Photo credit National Theatre.
The oddest play I ever saw was Fat Girl Gets a Haircut – a 12-part play of short stories, including the titular ‘fat’ girl who slowly and stylistically cuts off her hair to a sonorous guitar solo.
Salome wasn’t as odd as this – but it was close. It had its moments, but was a hard-going play. It has universally bad reviews, and the theatre was the emptiest I’ve ever seen the Olivier to be. Bearing in mind this was a Saturday night, this was significant.
The premise was a re-telling of Salome’s story. Traditionally, she’s the biblical woman who danced before King Herod in the pre-Christ era when John the Baptist was prophetising; she was granted a gift for dancing so well, she asked her mother for advice. Her mother (hating John for his religious fanaticism) instructed her to ask for the head of John the Baptist. Salome acquiesced, and Herod reluctantly gave the order.
In this retelling, Salome is an abused woman whose act of martyring John is a political symbol which started a revolution in Jerusalem. Raped by her step-father Herod, Salome is an abused girl who finds truth in John’s words, and in ordering his death – galvanises the country to revolt. John is being kept alive against his will, and welcomes death. Trying to dampen the political message this brings, Herod denigrates her act to the whims of an erratic female, and tries to remove her name from history.
It’s certainly an interesting idea, but for me – the execution was lacking.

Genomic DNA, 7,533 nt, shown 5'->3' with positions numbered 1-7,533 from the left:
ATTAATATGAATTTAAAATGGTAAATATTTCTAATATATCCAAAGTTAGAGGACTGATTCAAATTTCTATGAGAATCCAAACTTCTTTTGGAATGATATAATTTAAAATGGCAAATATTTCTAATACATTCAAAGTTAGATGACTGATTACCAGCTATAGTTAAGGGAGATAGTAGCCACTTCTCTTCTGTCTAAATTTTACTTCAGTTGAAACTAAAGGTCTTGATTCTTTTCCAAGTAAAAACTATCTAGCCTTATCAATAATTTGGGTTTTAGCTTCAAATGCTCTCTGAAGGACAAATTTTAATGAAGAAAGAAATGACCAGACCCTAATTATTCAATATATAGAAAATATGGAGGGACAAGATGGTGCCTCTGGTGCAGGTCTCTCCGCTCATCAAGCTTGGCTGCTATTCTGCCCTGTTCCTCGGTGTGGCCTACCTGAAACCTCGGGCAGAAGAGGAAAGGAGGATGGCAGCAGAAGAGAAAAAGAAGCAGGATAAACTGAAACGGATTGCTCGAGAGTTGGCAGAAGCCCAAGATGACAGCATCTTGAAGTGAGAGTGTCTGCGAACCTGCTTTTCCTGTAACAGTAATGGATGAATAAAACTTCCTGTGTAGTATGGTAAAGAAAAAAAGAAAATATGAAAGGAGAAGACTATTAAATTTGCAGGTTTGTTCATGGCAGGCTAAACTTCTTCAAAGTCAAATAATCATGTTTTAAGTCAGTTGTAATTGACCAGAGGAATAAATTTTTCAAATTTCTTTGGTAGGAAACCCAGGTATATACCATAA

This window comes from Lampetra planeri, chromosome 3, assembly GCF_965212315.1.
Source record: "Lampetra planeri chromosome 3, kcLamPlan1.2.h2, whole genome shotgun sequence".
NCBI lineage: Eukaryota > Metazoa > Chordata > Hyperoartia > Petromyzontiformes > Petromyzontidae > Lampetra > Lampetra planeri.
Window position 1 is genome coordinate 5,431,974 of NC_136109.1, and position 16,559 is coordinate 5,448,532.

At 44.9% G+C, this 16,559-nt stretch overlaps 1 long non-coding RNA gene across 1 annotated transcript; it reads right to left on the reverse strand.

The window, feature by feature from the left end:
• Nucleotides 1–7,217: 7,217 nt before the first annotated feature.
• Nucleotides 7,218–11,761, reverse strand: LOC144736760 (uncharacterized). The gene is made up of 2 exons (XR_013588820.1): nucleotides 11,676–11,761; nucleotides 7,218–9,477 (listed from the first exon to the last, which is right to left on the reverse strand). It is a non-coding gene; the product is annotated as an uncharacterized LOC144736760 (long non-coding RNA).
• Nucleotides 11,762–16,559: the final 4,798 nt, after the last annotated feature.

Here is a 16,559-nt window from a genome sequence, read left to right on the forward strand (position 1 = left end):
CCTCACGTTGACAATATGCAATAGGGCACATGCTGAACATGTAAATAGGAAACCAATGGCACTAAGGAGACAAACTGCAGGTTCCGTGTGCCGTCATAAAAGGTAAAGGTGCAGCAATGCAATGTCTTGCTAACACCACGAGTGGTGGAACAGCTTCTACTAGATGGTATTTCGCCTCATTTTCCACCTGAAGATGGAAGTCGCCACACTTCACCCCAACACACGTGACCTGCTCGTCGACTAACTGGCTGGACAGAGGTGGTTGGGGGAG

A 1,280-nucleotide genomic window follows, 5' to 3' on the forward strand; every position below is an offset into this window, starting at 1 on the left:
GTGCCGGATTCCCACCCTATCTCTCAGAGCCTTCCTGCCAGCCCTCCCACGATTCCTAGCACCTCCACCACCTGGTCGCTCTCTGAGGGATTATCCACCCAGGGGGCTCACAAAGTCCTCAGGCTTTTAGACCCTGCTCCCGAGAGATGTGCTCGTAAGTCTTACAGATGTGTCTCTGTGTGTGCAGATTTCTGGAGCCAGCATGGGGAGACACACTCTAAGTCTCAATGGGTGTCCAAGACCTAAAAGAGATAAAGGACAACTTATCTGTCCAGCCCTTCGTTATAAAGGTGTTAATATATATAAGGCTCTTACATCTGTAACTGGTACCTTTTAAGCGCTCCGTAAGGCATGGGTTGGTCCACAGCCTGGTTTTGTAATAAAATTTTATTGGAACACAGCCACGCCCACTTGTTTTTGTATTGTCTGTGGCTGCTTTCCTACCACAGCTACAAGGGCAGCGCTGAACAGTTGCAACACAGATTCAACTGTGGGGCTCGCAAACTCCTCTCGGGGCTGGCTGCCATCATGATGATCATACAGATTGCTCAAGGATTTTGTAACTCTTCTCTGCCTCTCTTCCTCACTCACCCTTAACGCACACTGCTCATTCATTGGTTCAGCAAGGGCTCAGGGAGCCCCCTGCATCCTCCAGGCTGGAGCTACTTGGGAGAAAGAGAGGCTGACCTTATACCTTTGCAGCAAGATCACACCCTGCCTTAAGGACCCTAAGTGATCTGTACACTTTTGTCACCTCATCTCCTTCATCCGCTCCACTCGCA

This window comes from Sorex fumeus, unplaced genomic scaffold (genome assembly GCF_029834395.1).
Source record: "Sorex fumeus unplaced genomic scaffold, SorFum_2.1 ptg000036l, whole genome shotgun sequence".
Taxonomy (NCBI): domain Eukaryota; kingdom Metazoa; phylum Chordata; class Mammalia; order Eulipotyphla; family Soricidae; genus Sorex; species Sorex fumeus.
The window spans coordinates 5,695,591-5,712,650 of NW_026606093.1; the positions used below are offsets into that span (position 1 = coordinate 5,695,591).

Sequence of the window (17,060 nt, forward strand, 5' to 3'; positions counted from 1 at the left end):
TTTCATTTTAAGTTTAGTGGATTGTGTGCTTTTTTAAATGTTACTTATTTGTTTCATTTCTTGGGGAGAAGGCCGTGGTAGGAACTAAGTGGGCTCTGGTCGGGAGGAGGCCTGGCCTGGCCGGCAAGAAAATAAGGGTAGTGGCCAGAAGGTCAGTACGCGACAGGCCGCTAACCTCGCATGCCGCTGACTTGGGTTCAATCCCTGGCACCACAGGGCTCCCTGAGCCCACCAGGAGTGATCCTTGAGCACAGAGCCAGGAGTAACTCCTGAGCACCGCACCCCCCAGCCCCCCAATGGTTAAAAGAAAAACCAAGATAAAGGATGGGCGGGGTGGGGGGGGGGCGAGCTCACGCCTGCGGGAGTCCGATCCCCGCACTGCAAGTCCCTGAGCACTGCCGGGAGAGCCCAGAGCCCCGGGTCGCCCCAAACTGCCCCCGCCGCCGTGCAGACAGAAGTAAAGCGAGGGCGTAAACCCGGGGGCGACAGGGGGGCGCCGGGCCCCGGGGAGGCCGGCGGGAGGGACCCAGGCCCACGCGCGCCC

A common complaint of the text was that it was stilted and turgid – unfortunately, I agreed. It felt a bit when you’re at school and you try to write an assignment in an old-time-y way, sprinkling words around like ‘felicitous’ and ‘jovial’. The text had a self-complacent air to it; it didn’t feel like it was a true representation of how people would speak. This was a problem.
Another, was that there was too little to say – the play suffered from a significant lack of plot. It had opportunities to expand; themes it could explore and nuances it could have fleshed out – but it didn’t. It stuck religiously with Salome, and her abuse, and her baptism into a revolutionary, and her revolutionary action to ask for John the Baptist’s head. There were allusions to other themes – the state of the country, the unhappiness of the people – there was definite potential to make reference to modern-day middle Eastern politics, but it rigidly and determinedly refused to unfurl, to explore the edges of its own narrative. Farber created an interesting character, but she didn’t do anything with it – and the play suffered..
The play was lacking, the production excelled. There were cascades of sand falling from the sky; curtains draping the stage in moody blues and reds – it was all very dramatic, and very effective. There was a particularly thoughtful use of lighting; one image in particular sticks in mind – Salome rising from the prison of John the Baptist in white robes, with the spotlight fixed on her and her ladder being pulled down by rest of the cast. It made for a very arresting tableau, and for me it’s the take-away impression of the play.
The problem was that the whole play felt like a tableau; everything was stylised, everything about Salome was ponderous and stately and intense. It was like they wanted the play to be a series of images, rather than a play of words. There was no shade, just light and dark. No subtly – absolutely none – just dramatic moments and graceful stills. It was lovely, undeniably, but it was the entire play – and made for quite wearied viewing.